I haven’t been feeling brave enough to do my follow up post on my own failings at self-compassion, so instead I’m going to finally share some of the last 2.5 months I’ve been in Bangkok.
On my first experience with homesickness, and finding my feet in Bangkok.
Adventures are hardly as glamorous as one imagines they will be. Despite having the fortune of being rather well travelled, I’ve never been away from home, or my family or friends long enough to develop any real homesickness. To be honest, I hadn’t really put much thought into the practicalities of the move; especially since the managing partner had mostly assured me I’d be well taken care. However, the reality of the move was vastly different to my expectations; and I spent most of my first 6 weeks just trying to stay afloat amongst all the new and unexpected demands of setting up home in a new city.
On my first day of work I stumbled through my first ever salary negotiation, and came out feeling totally ambushed and disorientated. Then began the frantic search for an apartment to move into before my 2 week hotel stay ended; something my boss had kindly neglected to tell me about before my arrival at work 4 days into my return to Bangkok. Rarely have I felt so out of my depth as I did during that week and a half, trying to navigate the in’s and out’s of renting in a foreign country, keep myself fed at minimal cost, and not let my soul be totally crushed by the stress of the totally inane tasks and unreasonable requests my boss was making of me – that was before factoring in how much I missed my parents, my sister, and my friends back home; and how lonely it felt coming back to the utter indifference of my hotel room every night.
I ended up signing my lease agreement the day before I had to check out. I hadn’t brought nearly enough savings with me, and so had to negotiate an advance from the company to pay the required rent and the two-month bond. The frustrating thing though was that that advance later came back to bite me when my boss was in a bad mood. Having woken up on the wrong side of bed, and being coincidentally reminded of the amount the company had advanced to me, he then proceeded to make me feel like a troublesome, unappreciative and irresponsible parasite making totally unreasonable requests that I should be capable of taking care of on my own. I almost started crying out of frustration and embarrassment right there in his office.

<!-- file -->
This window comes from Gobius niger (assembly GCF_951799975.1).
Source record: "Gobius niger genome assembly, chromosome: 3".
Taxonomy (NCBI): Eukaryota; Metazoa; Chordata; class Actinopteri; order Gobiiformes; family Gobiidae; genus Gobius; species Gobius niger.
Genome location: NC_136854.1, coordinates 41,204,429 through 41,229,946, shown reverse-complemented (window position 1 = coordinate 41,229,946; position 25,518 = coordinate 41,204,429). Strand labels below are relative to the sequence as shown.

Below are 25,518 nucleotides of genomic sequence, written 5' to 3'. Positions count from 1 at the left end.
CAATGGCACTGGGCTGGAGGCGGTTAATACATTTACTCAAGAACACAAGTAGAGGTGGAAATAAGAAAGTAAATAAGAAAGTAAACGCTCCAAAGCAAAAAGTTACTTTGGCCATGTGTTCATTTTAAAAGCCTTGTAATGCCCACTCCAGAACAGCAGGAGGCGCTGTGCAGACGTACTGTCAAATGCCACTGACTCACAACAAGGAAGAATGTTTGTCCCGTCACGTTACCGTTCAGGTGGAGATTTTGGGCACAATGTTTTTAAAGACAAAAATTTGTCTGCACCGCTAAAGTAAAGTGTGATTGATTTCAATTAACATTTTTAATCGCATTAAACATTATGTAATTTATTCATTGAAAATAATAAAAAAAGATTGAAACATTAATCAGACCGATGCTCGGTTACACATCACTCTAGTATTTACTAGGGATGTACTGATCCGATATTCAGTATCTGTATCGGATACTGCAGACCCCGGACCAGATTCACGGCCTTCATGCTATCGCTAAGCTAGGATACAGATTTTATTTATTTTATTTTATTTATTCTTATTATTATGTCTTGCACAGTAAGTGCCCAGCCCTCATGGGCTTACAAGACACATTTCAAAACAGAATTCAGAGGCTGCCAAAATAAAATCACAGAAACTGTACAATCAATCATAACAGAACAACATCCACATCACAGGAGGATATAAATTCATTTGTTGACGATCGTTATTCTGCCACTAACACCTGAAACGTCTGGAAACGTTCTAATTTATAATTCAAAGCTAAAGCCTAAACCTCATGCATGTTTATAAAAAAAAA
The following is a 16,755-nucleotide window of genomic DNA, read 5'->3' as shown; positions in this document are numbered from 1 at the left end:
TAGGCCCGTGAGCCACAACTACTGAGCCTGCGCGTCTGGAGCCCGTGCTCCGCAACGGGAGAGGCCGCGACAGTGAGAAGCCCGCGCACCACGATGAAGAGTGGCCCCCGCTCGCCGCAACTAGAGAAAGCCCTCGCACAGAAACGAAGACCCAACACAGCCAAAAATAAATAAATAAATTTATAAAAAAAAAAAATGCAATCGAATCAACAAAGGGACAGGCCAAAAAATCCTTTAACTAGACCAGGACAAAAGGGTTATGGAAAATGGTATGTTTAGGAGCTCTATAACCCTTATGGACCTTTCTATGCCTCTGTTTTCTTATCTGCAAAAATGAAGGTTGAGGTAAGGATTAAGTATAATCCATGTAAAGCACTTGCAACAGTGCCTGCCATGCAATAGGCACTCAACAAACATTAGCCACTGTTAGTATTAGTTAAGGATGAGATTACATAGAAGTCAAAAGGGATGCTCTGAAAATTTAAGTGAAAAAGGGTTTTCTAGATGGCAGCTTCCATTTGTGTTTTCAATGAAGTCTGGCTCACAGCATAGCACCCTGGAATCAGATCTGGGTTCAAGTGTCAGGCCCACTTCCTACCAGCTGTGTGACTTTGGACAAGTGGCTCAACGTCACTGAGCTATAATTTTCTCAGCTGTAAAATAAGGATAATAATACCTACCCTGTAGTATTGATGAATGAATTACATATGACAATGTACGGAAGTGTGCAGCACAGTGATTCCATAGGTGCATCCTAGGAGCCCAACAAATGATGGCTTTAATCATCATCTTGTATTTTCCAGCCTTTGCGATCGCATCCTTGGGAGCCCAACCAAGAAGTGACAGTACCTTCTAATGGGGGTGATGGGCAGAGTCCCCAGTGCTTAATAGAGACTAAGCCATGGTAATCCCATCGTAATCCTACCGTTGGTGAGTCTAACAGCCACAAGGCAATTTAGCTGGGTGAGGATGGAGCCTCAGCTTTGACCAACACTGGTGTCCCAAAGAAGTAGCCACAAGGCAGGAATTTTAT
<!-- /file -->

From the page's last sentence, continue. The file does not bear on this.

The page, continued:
Sadly, not long after that incidence, I did buckle under the stress of trying to make the best of everything, and trying to accommodate the whims of people I thought I could trust, if not rely on. It’s been years since I’ve cried as much as I did in the those 6 weeks; on Skype to friends back home, who I am eternally grateful for; in the new HR director’s office, who reminded me that I want to do more than survive this year; and eventually even in my boss’s office, which though totally embarrassing did eventually lead to more constructive conversations about my work scope and his management style. I also spent a good few weeks with some kind of sickness, including a throat infection that took 3 courses of antibiotics to clear up.
I’m not just here to whine and cry though; I’ve started taking back some of my life that got swept up in the maelstrom of finding my feet, and thing are looking up. I’ve managed to pay my rent and bills on time; I’m keeping my apartment clean and tidy; establishing a routine of regular relaxation and exercise; and still working on feeding myself at regular times but getting there; though my the biggest achievement is probably doing my most hated chore: laundry. I don’t have a laundry machine, so I still send some to the laundry shop if I can’t be bothered hand washing it, but clean clothes are happening so that’s a thing. Work is getting better; mostly due to my realisation that the worst that could happen is I lose my job, and the resultant courage I’ve gathered up to confront unreasonable demands, rather than silently endure them. Some might call me brazen, or imprudent, but it’s surely better than losing my mind trying to meet the whims of my boss and doing unfulfilling work. I’ve also made some new friends, both Thai and Farang (foreigner), who have been an absolute solace to my homesick soul.